All around the world, there are many examples of communities made up of large immigrants that have integrated really well into their new communities. One such example is Little Italy in San Diego.
The community has a strong sense of identity and pride in its history. It was founded by Italian immigrants and they started to settle in a San Diego’s area because it reminded them of home.
Where is Little Italy?
The Little Italy street sign, erected in 1999, on India Street between Date and Fir identifies the neighborhood that serves as the heart and soul of San Diego’s Italian American community.
More than a half-dozen annual festivals are hosted in Little Italy each year including celebrations of holidays, music and art including Carnivale (Mardi Gras), “Chalk La Strada,” Columbus Day Festa, ArtWalk, a Bocce Ball Tournament, and Easter celebrations.
India Street is the heart of the neighborhood with outdoor cafes, restaurants, galleries and specialty shops. Amici Park provides a playground for Washington Elementary School and a community park complete with a bocce ball court.
Larger than the Little Italy neighborhoods in San Francisco, St. Louis or New York — this San Diego historic waterfront district is making a comeback after years of setbacks.
Little Italy San Diego History
Italians, primarily from Genoa, Italy, and Sicily were drawn to California by the climate and the geographical similarity to their homeland.
Those who came to San Diego tended to form homogeneous communities like other immigrants did in many cities throughout the U.S. Quite a few of the earliest arrivals adopted the area around Kettner Boulevard, India, Columbia, and State Streets as their new home.
Many of the new arrivals had previously made their livelihood from fishing in Italy and it was natural for this industry to become their focus in their new country.
A natural harbor and year round Mediterranean climate eventually resulted in San Diego becoming the home base for the pacific coast tuna fishing fleet.
Italian immigrants who didn’t own or work on fishing boats often started seafood processing plants, seafood marketing businesses or Italian restaurants specializing in seafood. More than 40,000 people were employed directly or indirectly by the tuna industry in San Diego by the late seventies.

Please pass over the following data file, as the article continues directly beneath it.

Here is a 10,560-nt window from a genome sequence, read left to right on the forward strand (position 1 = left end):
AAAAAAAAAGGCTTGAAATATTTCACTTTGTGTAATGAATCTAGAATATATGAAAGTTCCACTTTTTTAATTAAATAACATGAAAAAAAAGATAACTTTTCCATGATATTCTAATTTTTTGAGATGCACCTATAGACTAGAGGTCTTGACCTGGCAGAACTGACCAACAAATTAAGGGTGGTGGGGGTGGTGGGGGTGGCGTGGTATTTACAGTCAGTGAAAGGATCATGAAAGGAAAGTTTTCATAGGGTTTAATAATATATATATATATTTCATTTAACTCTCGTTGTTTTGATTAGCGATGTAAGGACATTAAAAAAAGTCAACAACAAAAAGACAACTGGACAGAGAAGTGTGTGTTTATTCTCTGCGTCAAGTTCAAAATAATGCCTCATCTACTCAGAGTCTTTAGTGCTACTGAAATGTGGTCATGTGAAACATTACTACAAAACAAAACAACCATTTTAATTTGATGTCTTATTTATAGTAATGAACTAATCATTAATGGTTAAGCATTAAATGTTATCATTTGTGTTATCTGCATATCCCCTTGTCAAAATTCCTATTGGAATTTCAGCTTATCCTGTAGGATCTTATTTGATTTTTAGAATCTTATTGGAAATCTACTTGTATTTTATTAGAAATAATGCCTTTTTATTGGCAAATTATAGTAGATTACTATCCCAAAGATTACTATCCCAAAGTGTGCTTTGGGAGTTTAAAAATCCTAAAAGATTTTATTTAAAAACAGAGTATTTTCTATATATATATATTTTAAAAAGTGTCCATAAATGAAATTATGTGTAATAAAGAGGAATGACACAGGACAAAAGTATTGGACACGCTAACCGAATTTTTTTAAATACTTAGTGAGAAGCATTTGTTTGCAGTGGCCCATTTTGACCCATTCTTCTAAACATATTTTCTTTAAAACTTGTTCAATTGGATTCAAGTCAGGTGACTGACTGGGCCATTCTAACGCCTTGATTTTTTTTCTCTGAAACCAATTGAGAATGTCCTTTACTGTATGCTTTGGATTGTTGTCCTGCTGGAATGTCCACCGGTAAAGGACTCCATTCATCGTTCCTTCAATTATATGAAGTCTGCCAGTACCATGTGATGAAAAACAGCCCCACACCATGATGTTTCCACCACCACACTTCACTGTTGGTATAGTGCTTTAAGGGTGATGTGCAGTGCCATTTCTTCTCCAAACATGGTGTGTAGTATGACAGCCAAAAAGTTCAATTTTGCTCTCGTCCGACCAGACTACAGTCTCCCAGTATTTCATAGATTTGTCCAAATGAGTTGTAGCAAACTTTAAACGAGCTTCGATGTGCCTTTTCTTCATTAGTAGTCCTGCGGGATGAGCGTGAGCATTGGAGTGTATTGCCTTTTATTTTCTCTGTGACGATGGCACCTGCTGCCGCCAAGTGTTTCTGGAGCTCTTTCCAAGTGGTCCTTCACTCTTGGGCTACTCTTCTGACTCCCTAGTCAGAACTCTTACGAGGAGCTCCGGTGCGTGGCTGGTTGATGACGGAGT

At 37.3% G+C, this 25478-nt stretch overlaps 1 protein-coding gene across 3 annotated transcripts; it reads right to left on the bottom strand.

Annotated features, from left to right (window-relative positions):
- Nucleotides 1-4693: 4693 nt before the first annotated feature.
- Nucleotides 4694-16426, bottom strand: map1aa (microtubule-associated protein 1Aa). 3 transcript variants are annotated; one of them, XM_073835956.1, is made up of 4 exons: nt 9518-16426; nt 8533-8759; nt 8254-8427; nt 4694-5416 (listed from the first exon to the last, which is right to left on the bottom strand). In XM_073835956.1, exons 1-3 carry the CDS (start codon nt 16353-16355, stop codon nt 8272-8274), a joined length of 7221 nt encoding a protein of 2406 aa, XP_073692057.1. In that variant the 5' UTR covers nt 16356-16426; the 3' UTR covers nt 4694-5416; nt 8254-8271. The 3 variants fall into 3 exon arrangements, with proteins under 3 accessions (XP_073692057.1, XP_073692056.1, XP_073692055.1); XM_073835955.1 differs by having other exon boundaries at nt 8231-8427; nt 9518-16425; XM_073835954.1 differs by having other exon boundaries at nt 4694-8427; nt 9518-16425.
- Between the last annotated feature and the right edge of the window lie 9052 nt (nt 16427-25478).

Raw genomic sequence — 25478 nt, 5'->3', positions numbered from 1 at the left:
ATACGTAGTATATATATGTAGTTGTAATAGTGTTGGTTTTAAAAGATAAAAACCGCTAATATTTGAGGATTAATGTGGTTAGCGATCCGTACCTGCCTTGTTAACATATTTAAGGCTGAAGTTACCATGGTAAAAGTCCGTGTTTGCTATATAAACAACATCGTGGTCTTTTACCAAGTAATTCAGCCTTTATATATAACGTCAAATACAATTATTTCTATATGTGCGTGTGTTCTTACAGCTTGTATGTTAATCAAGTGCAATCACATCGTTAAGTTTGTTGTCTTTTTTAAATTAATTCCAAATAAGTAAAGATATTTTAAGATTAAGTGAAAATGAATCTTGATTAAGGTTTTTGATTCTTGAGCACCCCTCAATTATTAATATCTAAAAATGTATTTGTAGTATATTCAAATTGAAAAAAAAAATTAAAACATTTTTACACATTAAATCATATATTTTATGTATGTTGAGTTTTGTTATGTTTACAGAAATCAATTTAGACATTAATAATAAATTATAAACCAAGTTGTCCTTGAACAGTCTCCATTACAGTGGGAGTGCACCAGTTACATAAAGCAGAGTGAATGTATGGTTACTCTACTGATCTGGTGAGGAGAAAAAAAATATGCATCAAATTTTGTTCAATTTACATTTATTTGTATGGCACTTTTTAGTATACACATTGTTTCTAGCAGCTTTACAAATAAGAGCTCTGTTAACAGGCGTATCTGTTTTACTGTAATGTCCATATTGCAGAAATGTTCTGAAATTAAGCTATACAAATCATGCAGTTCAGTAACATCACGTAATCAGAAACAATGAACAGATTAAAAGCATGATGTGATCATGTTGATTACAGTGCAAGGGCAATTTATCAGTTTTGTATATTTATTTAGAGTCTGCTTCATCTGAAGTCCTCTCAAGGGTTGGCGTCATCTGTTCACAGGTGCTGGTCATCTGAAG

The nearby Maritime Museum San Diego is a place to learn more about San Diego’s seafaring experience.
Several events in U.S. and San Diego history had negative impacts on Italian fishermen including the U.S. involvement in WWII and then later, in the early 1950’s, stiff competition from a revitalized Japanese fishing fleet and foreign control of bait resources and coastal waters south of the U.S.
During WWII the tuna boats range was restricted, larger boats were requisitioned by the Navy and Italian residents’ legal status changed whenever they left the territorial limits of the U.S. — including while on a fishing boat. By 1959 the tuna clipper fleet shrank from 210 to 149 vessels.
In addition to the decline in the tuna industry, San Diego’s Little Italy neighborhood was literally cut in two by the construction of Interstate 5 displacing many families to other parts of the city. Fortunately for San Diego many of the displaced families maintain businesses in Little Italy and return there to shop and worship.
Our Lady of the Rosary Church, an Italian National Parish at 1659 Columbia Street, was consecrated on November 15, 1925. The Parish Hall next to the Church was inaugurated in 1939.
Fausto Tasca decorated the ceiling and the walls of Our Lady of the Rosary Church with paintings depicting the mysteries of the Rosary, the twelve Apostles, a huge Crucifixion, and the Last Judgment. There are also statues of Our Lady, St. Anne, and St. Joseph by the famous Californian Sculptor Carlos Romanelli and several beautiful stained glass windows in the church.
The Italian Cultural Center promotes, celebrates, and provides education about Italian American culture.
The Little Italy Association and Little Italy Residents Association maintain websites with information about the neighborhood.
The Pioneer Hook & Ladder Firehouse Museum at 1572 Columbia Street in Little Italy displays 150 years of firefighting history from around the world. Housed in the historic 1906 San Diego Fire Station 6 building firefighting equipment, photographs and memorabilia give visitors a look into the past.